4 Ways to Secure the Glory of Christ in Your PreachingApril 8, 2017
In his book, Heartbeats of the Holy, Keith Knauss tells the story of a farmer who went to hear John Fletcher (a devout preacher who greatly influenced the ministry of John Wesley). As the old farmer set out to hear Fletcher at a local revival service in town, he passed by his neighbor who asked of his goings. The farmer said, “I am going to see Fletcher and hear him preach.”
On the following Monday, the farmer passed by the neighbor once again. When the neighbor asked if he had seen Fletcher preach, the farmer replied, “No, I saw no man save Jesus Christ and Him crucified.”
It is true, we have very few John Fletchers in the “selfie generation” of the Laodicean church; and perhaps that is why Christ, by in large, is on the outside of our assemblies waiting for someone to make much of Him.
Making much of Jesus, exalting His name, magnifying His work, and glorifying His Person must be the quintessential element of our preaching. I wonder, is the glory of Christ the primary aim every time we take a text from God’s Word? Here are four questions that should be asked to secure the glory of Christ in the preaching hour.
Is the Glory of Christ in My Motivation?
The preacher of God’s Word is faced with this seemingly innocuous question each week: Why am I doing this? The short answers may be: Because I have been called, because I have something to say, because I am gifted to speak, because I have a responsibility at the church, because I enjoy ministry, because I love preaching. These answers may have elements of virtue, but they become poisonous to the lifeblood of preaching apart from the glory of Christ. The congregation may only see what you are doing, but Christ sees why you are doing what you are doing. When preaching is reduced to a paycheck, a performance, or a presentation, it may be many things, but Christ-honoring is not one of them.
Gut Check: Does the Christ of glory know that I am doing what I do for the glory of Christ?
Is the Glory of Christ in My Message?
Needless to say, it is difficult to glorify Christ if He is left out of the message. The content that fills most sermons in this generation is quite disturbing. We are inundated with self-help, psycho-babbling, religious entrepreneurs who work relentlessly at selling their self-centered messages to the masses. Just listen to preaching in these days…. what do you hear? Very little of Christ; but I suppose when Christ is left on the outside knocking, it forces mankind to take centerstage. If the expositor sincerely seeks to glorify Christ in the preaching hour, he must move away from the anthropological-centered preaching of these post-modern times and keep His message Christocentric in every part and parcel.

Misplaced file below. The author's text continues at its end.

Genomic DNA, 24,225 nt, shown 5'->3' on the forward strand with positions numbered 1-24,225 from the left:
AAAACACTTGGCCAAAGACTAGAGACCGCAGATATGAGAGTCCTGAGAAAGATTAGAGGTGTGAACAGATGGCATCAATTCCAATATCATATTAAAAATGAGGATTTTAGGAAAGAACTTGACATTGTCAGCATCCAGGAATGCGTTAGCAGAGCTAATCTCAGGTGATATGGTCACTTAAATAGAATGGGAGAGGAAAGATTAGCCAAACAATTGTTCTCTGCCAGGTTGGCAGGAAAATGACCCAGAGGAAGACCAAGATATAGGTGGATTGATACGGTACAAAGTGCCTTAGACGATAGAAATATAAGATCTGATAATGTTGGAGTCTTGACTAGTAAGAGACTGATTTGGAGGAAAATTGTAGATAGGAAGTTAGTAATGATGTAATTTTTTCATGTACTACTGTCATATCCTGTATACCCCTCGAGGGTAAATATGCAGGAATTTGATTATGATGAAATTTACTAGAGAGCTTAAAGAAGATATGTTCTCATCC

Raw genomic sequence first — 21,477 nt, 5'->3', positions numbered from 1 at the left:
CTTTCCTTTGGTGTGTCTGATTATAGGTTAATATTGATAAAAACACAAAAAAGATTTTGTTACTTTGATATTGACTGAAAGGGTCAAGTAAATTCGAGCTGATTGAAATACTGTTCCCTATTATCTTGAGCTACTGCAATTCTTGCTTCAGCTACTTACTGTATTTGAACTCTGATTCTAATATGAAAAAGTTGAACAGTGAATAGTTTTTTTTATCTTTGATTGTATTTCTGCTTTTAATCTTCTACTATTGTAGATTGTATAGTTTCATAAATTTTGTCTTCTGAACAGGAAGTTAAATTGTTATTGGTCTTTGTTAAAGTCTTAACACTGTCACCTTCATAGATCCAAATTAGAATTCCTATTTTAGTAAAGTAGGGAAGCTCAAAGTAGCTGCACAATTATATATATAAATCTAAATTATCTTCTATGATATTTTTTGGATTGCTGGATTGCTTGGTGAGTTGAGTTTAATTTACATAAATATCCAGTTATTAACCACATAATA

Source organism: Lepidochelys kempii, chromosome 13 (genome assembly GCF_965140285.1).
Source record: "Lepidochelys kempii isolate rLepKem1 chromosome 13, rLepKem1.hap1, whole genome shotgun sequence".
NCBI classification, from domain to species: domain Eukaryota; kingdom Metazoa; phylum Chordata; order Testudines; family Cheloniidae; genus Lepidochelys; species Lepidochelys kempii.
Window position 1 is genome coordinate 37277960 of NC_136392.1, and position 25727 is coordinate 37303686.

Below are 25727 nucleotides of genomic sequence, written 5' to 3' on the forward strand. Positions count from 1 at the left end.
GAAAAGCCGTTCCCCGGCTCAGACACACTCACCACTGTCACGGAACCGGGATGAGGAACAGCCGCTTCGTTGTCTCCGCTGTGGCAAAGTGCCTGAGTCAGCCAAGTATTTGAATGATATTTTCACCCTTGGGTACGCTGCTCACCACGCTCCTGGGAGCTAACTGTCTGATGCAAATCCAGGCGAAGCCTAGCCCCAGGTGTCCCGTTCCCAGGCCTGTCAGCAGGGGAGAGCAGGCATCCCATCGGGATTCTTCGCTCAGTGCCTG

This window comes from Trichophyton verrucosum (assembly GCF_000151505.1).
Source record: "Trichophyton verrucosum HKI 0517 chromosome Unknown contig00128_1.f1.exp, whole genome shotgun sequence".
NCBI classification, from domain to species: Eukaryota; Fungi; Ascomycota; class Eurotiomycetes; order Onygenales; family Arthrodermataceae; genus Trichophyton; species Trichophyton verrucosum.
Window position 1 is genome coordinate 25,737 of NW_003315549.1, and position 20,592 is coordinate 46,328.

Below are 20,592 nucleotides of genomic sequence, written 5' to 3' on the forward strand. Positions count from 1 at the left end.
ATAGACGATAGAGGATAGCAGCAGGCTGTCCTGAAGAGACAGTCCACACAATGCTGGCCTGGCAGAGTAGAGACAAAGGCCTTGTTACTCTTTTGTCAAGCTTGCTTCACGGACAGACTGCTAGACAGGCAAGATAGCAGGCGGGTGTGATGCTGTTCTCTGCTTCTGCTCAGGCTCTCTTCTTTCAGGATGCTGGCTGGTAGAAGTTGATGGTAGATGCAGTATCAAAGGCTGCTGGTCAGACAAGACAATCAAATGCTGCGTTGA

Gut Check: Is Christ made known in my preaching, regardless of the subject?
Is the Glory of Christ in My Mannerisms?
For the most part, modern preaching is not lackluster. From the big-arena speaker to the small camp-meeting preacher, style and character goes a long way with most audiences. Our generation of preaching is full of vigor, persuasion, and charisma. God uniquely designs the personality of preachers to effectively connect truth to specific people groups at particular times (this is seen all throughout Scripture). There is a danger, however, when we accentuate our quirks, demeanor, and traits over the glory of Christ. I have been in services when the struggling preacher turns on the charm, works up the crowd, and in demonstrative fashion, maximizes his personality. If we are not careful, such a tactic can rob Christ of His glory. Sometimes the congregation’s attention is more engaged with our facial expressions, flapping arms, and peculiar ways than they are with the Person of Christ. Be certain, the preacher cannot preach apart from His God-given mannerisms, but when those things become primary then something of our preaching needs to be examined.
Gut Check: When people walk away from my preaching, do they remember me more than they do Christ?
Is the Glory of Christ in My Mission?
John the Baptist had a strong ministry, a large following, and a faithful witness. Yet, when Christ came upon the scene, John faded into periphery of the glory of Christ. John went on record as saying, “He must increase, I must decrease.” People came out to see John, but they left following Jesus. This must be the aim, the objective, the overall mission of the preaching hour. We must connect men with Christ. The only kind of preacher who can do such a thing is the kind that dies to self and diverts everyone’s attention to the glory of the Lamb.
Gut Check: Am I working faithfully in the service of the Lord to fade into the periphery of Christ’s glory so that others can follow Him?